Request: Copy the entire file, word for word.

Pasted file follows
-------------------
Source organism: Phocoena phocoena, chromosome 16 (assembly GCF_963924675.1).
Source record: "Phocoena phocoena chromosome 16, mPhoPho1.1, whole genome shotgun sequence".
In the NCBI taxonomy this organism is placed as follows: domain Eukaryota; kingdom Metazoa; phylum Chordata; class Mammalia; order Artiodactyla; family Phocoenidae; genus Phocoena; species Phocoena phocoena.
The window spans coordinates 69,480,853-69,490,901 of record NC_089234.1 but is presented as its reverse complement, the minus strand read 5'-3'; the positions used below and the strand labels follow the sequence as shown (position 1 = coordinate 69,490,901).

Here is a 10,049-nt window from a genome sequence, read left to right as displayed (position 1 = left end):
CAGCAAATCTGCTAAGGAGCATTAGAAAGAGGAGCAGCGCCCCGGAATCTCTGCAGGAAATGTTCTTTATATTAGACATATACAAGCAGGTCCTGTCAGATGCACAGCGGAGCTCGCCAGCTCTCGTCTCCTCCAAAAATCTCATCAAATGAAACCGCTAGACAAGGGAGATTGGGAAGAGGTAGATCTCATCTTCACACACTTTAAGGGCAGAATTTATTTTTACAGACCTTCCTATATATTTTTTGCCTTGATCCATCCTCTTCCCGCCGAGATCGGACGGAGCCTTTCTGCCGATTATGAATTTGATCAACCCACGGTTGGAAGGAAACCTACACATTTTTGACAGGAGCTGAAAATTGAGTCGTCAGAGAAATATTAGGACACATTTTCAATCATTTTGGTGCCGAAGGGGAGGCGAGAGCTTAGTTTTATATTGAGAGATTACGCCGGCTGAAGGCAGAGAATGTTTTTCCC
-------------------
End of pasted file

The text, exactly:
Source organism: Phocoena phocoena, chromosome 16 (assembly GCF_963924675.1).
Source record: "Phocoena phocoena chromosome 16, mPhoPho1.1, whole genome shotgun sequence".
In the NCBI taxonomy this organism is placed as follows: domain Eukaryota; kingdom Metazoa; phylum Chordata; class Mammalia; order Artiodactyla; family Phocoenidae; genus Phocoena; species Phocoena phocoena.
The window spans coordinates 69,480,853-69,490,901 of record NC_089234.1 but is presented as its reverse complement, the minus strand read 5'-3'; the positions used below and the strand labels follow the sequence as shown (position 1 = coordinate 69,490,901).

Here is a 10,049-nt window from a genome sequence, read left to right as displayed (position 1 = left end):
CAGCAAATCTGCTAAGGAGCATTAGAAAGAGGAGCAGCGCCCCGGAATCTCTGCAGGAAATGTTCTTTATATTAGACATATACAAGCAGGTCCTGTCAGATGCACAGCGGAGCTCGCCAGCTCTCGTCTCCTCCAAAAATCTCATCAAATGAAACCGCTAGACAAGGGAGATTGGGAAGAGGTAGATCTCATCTTCACACACTTTAAGGGCAGAATTTATTTTTACAGACCTTCCTATATATTTTTTGCCTTGATCCATCCTCTTCCCGCCGAGATCGGACGGAGCCTTTCTGCCGATTATGAATTTGATCAACCCACGGTTGGAAGGAAACCTACACATTTTTGACAGGAGCTGAAAATTGAGTCGTCAGAGAAATATTAGGACACATTTTCAATCATTTTGGTGCCGAAGGGGAGGCGAGAGCTTAGTTTTATATTGAGAGATTACGCCGGCTGAAGGCAGAGAATGTTTTTCCC